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How organic is your garden?

  • Subject: [cg] How organic is your garden?
  • From: Stephanie Hankerson <hank@usfamily.net>
  • Date: Mon, 19 Nov 2001 12:58:00 -0600

>From: "Jim Call" <jimcall@casagarden.com>
>Subject: [cg] How organic is your garden?
>Please give me your views on my tainted-with-chemicals leaf mulch problem or
>any other organic discussion and/or advice.
>                          Best regards,  Jim Call,

Jim, these 2  emails were recently shared amongst Master Gardeners in MN. 
Check out the web citation for series of photos of plant distress due to 
low levels of herbicides--yes, it does raise interesting questions about 
organic status of those using mulch or compost tainted with herbicides.....
Steph Hankerson
St. Paul MN

Roger Becker, Weed Specialist comments on herbicide contaminated
Subject: Re: [Fwd: [Mastgar] Herbicide contamination advisory]

This pyridine group, picloram, triclopyr, clopyralid could all be
suspect. I would add triclopyr to the list, esp. for compost that may be
used to grow woody species. I think the reports seems well written and
factual and will be a growing issue with more of these products being used
in many markets. There has always been a livestock "clean out" clause on
the labels where the material could cause problems through manure or when
moved to new grazing areas. Plant residue from treated sites could likely
be equally troublesome which now includes treated lawns. Generally, less
picloram used here than in the west but quite a bit of triclopyr and
clopyralid around.
Does this help?
Roger Becker
Professor, Extension Agronomist - Weed Scientist
Dept. of Agronomy and Plant Genetics, and
Dept. of Horticultural Science
University of Minnesota

 >Subject: [Mastgar] Herbicide contamination advisory
 >Date: Sun, 23 Sep 2001 15:18:58 -0500

(WSU = Washington State University)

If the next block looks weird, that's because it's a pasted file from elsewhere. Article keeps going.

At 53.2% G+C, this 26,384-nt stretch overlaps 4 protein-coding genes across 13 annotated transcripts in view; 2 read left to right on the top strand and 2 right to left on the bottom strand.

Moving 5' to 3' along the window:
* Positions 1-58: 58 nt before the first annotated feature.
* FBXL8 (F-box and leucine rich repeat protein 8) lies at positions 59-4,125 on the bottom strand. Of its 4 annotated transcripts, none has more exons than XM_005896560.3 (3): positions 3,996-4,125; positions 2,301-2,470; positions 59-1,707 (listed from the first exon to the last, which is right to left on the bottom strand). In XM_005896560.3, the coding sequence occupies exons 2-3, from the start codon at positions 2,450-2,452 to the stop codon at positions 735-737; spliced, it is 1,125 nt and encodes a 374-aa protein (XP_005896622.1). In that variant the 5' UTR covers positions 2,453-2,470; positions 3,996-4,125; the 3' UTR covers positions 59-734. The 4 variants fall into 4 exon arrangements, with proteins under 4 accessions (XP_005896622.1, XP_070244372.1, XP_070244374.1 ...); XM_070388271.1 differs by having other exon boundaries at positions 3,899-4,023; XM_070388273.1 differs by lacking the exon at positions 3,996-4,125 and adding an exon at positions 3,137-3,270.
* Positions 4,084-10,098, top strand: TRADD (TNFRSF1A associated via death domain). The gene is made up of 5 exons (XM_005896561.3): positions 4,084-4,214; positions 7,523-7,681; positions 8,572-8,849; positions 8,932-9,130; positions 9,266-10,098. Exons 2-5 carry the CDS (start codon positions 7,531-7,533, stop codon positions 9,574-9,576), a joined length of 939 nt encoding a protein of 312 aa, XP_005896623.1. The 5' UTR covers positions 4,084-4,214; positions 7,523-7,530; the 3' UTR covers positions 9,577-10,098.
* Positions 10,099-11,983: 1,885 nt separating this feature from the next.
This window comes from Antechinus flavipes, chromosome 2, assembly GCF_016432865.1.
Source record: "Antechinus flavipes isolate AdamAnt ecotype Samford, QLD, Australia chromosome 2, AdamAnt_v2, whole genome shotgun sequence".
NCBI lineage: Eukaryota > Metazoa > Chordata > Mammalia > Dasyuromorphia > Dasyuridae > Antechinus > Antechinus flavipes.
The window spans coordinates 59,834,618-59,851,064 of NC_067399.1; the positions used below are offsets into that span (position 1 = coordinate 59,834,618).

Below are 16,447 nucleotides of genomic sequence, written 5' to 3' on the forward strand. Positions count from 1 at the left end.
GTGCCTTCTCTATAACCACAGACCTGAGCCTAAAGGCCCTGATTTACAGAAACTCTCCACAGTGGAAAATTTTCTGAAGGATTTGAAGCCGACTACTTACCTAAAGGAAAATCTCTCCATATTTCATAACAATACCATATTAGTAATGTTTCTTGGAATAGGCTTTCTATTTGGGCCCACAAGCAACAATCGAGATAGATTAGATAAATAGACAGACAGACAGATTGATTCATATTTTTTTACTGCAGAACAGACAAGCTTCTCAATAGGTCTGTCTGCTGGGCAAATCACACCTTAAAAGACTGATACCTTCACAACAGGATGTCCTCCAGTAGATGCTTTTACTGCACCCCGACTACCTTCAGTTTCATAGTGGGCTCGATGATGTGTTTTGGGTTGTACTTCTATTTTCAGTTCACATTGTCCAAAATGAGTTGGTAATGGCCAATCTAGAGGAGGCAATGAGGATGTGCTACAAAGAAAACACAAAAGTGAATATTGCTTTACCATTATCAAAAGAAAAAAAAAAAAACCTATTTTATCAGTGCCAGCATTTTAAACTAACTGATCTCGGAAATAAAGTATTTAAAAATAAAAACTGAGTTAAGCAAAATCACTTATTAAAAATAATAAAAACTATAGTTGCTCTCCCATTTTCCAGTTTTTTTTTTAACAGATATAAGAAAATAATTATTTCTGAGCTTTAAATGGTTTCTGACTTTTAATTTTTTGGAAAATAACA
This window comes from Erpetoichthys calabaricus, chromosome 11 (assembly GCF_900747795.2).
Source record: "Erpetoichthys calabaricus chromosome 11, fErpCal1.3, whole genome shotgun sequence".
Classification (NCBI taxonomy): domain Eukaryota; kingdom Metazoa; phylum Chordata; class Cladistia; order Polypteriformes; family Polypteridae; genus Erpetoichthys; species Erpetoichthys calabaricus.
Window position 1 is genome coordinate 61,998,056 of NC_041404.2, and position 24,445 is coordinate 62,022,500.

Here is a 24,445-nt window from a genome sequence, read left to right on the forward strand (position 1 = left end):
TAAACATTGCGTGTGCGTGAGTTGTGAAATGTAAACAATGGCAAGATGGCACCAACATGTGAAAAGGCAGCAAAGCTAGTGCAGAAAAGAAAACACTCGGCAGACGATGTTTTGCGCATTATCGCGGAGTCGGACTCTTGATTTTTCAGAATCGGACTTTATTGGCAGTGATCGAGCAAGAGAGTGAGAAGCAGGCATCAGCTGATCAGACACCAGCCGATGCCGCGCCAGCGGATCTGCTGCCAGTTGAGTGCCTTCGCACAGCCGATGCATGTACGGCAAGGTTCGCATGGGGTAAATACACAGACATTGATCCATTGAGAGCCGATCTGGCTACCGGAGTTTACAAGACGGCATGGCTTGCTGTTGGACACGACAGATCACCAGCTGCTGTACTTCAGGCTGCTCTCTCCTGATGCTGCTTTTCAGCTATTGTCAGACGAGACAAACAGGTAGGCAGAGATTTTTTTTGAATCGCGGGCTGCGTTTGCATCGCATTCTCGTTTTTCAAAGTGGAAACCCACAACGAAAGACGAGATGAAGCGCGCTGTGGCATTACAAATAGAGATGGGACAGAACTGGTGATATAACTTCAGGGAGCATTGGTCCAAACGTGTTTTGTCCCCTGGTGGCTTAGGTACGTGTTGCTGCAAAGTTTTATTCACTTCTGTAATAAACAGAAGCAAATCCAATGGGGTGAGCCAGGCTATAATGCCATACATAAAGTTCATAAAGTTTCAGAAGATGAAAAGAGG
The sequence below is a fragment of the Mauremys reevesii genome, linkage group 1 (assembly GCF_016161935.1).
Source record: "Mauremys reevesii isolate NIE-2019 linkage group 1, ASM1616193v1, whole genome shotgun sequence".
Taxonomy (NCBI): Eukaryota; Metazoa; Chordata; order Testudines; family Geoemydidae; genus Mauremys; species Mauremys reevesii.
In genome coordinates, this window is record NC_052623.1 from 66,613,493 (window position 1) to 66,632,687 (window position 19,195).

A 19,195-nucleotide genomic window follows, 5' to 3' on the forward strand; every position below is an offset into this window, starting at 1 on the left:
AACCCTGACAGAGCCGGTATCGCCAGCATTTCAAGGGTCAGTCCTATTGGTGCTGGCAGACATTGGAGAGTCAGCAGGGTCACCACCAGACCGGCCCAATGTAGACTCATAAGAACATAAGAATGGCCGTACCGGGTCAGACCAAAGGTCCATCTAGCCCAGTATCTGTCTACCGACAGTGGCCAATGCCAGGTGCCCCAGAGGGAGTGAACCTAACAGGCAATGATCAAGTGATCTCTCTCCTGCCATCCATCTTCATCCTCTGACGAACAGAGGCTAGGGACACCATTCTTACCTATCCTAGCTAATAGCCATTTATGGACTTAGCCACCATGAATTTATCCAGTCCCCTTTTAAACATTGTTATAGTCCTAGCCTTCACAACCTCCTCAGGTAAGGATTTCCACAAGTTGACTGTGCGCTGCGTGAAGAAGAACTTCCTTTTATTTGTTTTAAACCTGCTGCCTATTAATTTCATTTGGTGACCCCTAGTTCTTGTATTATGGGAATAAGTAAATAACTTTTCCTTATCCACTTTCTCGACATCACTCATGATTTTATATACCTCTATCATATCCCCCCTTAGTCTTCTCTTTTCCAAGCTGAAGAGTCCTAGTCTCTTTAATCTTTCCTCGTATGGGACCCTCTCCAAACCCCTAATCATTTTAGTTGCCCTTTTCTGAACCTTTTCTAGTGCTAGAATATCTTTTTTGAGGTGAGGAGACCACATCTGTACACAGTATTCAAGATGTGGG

Laast year, the WSU Compost Facility found residues of the
herbicide picloram in finished compost. The chemical persisted
throughout the composting process having entered the facility as a residue
on livestock bedding or manure from animals fed forage from fields treated
with the herbicide. Plants that have been seeded or transplanted more
than 12 months after the application of the contaminated compost have
shown picloram injury.
  Generally, annual broadleaf plants are most greatly affected by
  picloram, but seedling grasses and woody plants may also be affected
  particularly where large amounts of compost were used or the picloram was
  present at high concentrations. To date, this incident has cost WSU over
  $250,000 in testing, damages, and lost sales. More recently, the Spokane
  municipal compost facility has also been unable to sell compost without
  use restrictions due to residues of another herbicide, clopyralid, which
  is suspected to have entered that facility as a residue on grass clippings.
  The WSU Compost Team would like to make WSU extension
personnel, particularly those working with gardeners, high value crops, or
the nursery industry, aware of the potential for herbicide contamination
in compost to avoid future problems.
  Currently, the two compounds of greatest concern are picloram
  (contained in the herbicide products Tordon 101, Tordon 22k, and Grazon
  P+D) and clopyralid (contained in the herbicide products Battleship,
  Confront, Curtail, Curtail M, Lesco Momentum Premium, Lontrel, Redeem
  R&P, Riverdale Millennium Ultra Selective, Riverdale Trupower Selective,
  Spring Valley Weed & Feed with Millennium Ultra, Stinger, Transline, and
  United Hort Supply Chaser Ultra).
  Picloram and clopyralid are degraded slowly by microbial activity
  and are not metabolized by animals when ingested with feed. These
  chemicals will pass through the animal and be excreted in urine and
  feces. Using plant materials treated with clopyralid or picloram or
  manure from animals fed forage treated with these chemicals as
compost or mulch is forbidden on the herbicide label. <snip>
  Private citizens who compost or use vegetative materials for
mulch should become familiar with the herbicide active ingredient that
they or their lawn care company are applying. For a detailed
discussion of this problem, go to the Compost web site at
<http://css.wsu.edu/compost/>http://css.wsu.edu/compost/ and click on
"latest news."

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